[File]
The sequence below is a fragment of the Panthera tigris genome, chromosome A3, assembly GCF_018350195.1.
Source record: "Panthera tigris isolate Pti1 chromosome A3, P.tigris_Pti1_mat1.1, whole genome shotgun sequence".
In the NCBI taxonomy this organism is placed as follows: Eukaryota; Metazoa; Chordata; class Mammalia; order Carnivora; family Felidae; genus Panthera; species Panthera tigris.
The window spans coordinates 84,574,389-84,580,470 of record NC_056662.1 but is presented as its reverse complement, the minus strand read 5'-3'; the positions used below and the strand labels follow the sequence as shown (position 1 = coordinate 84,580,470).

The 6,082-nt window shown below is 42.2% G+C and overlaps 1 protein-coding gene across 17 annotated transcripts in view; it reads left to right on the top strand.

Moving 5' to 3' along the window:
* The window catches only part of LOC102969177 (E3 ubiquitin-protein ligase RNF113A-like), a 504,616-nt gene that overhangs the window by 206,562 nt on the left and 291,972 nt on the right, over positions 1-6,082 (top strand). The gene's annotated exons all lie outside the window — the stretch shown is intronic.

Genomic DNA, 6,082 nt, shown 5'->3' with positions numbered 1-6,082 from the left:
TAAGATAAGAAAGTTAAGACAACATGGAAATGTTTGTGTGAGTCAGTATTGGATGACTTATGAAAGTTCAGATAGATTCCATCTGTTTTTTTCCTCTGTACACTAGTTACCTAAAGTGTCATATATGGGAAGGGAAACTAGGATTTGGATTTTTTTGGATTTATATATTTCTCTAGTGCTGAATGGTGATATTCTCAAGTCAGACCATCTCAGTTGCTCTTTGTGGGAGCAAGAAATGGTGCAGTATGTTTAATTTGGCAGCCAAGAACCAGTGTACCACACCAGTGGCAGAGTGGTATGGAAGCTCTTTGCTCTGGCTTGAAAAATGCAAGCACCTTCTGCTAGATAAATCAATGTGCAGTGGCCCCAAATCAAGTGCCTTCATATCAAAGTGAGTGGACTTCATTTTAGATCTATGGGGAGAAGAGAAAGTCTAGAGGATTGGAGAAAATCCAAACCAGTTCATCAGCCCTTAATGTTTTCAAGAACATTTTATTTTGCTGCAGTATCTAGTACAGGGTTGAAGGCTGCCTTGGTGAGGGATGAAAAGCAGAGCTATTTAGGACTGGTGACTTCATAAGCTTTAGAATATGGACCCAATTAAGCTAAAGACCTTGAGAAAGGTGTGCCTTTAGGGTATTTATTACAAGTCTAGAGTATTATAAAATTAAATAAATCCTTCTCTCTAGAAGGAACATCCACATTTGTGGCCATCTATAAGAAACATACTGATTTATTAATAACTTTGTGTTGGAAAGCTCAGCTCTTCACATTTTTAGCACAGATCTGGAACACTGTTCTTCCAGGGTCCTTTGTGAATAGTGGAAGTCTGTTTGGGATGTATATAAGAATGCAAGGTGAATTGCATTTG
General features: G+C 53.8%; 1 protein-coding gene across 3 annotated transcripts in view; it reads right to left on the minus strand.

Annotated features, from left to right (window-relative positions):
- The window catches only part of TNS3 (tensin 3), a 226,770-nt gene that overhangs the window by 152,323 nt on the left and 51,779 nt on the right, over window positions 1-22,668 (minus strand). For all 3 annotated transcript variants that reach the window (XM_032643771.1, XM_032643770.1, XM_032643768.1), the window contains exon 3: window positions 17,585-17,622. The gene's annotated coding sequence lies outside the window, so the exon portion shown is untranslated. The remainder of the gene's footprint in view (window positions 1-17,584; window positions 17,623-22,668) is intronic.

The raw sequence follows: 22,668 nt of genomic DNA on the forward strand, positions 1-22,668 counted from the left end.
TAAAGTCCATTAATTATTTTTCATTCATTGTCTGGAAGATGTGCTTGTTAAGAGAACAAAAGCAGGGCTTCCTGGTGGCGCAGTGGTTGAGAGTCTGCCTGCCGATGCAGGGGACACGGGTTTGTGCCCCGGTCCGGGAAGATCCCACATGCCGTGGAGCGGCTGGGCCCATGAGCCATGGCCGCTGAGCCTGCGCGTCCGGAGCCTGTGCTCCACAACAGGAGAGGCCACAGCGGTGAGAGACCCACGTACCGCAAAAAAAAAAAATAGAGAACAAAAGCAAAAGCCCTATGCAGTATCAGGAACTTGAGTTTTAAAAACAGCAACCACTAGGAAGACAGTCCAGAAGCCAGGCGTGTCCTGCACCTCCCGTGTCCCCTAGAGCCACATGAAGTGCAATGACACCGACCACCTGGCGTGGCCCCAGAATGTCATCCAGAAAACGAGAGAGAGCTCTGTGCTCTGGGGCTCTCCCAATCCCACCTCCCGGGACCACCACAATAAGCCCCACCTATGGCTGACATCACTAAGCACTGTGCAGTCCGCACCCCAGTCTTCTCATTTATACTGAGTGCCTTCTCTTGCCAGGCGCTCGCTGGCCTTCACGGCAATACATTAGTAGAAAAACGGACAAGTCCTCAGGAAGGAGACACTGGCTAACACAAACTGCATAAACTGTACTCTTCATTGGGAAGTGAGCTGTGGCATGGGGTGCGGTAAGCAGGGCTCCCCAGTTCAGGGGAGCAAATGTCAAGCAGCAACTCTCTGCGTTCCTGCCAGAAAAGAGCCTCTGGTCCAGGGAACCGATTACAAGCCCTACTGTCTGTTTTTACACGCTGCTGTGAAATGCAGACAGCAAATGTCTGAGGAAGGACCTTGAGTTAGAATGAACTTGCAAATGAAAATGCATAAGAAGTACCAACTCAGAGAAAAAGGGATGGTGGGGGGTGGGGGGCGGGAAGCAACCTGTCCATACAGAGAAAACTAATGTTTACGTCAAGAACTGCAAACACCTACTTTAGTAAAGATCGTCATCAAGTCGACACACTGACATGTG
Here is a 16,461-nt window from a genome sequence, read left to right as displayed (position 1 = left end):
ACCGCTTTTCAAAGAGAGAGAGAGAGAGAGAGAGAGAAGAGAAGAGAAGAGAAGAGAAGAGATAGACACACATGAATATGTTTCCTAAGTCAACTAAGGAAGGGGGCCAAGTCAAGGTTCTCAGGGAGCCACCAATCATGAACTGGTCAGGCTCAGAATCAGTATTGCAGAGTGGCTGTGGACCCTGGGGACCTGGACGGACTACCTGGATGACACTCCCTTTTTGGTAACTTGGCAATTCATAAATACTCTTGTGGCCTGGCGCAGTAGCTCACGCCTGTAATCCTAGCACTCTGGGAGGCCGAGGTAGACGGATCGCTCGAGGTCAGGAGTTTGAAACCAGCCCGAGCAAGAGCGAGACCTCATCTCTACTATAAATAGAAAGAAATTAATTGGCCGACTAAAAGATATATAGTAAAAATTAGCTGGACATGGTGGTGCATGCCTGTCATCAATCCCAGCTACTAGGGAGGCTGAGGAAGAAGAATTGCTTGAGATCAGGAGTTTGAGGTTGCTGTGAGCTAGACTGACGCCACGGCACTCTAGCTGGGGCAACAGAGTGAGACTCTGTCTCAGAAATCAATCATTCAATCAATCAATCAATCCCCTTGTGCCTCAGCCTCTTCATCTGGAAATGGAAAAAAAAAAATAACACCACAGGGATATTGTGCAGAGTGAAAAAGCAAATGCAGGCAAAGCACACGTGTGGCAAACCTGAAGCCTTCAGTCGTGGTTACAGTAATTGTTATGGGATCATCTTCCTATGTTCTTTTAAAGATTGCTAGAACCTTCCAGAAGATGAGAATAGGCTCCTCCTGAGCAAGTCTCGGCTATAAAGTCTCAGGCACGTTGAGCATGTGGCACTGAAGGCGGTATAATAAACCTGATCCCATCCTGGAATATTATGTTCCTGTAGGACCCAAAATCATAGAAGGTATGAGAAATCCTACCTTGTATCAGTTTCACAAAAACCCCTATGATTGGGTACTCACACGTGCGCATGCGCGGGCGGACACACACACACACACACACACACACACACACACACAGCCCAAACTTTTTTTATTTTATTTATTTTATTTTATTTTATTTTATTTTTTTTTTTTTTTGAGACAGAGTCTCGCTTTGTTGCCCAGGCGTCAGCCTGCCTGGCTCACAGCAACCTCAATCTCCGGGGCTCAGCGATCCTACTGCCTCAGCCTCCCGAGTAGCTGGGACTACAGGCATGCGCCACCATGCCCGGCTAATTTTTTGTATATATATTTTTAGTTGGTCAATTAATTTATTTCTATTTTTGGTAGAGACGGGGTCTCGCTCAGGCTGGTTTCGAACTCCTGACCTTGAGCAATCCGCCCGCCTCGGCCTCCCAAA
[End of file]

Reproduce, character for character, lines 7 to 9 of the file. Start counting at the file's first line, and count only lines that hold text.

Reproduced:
* The window catches only part of LOC102969177 (E3 ubiquitin-protein ligase RNF113A-like), a 504,616-nt gene that overhangs the window by 206,562 nt on the left and 291,972 nt on the right, over positions 1-6,082 (top strand). The gene's annotated exons all lie outside the window — the stretch shown is intronic.

Genomic DNA, 6,082 nt, shown 5'->3' with positions numbered 1-6,082 from the left:
TAAGATAAGAAAGTTAAGACAACATGGAAATGTTTGTGTGAGTCAGTATTGGATGACTTATGAAAGTTCAGATAGATTCCATCTGTTTTTTTCCTCTGTACACTAGTTACCTAAAGTGTCATATATGGGAAGGGAAACTAGGATTTGGATTTTTTTGGATTTATATATTTCTCTAGTGCTGAATGGTGATATTCTCAAGTCAGACCATCTCAGTTGCTCTTTGTGGGAGCAAGAAATGGTGCAGTATGTTTAATTTGGCAGCCAAGAACCAGTGTACCACACCAGTGGCAGAGTGGTATGGAAGCTCTTTGCTCTGGCTTGAAAAATGCAAGCACCTTCTGCTAGATAAATCAATGTGCAGTGGCCCCAAATCAAGTGCCTTCATATCAAAGTGAGTGGACTTCATTTTAGATCTATGGGGAGAAGAGAAAGTCTAGAGGATTGGAGAAAATCCAAACCAGTTCATCAGCCCTTAATGTTTTCAAGAACATTTTATTTTGCTGCAGTATCTAGTACAGGGTTGAAGGCTGCCTTGGTGAGGGATGAAAAGCAGAGCTATTTAGGACTGGTGACTTCATAAGCTTTAGAATATGGACCCAATTAAGCTAAAGACCTTGAGAAAGGTGTGCCTTTAGGGTATTTATTACAAGTCTAGAGTATTATAAAATTAAATAAATCCTTCTCTCTAGAAGGAACATCCACATTTGTGGCCATCTATAAGAAACATACTGATTTATTAATAACTTTGTGTTGGAAAGCTCAGCTCTTCACATTTTTAGCACAGATCTGGAACACTGTTCTTCCAGGGTCCTTTGTGAATAGTGGAAGTCTGTTTGGGATGTATATAAGAATGCAAGGTGAATTGCATTTG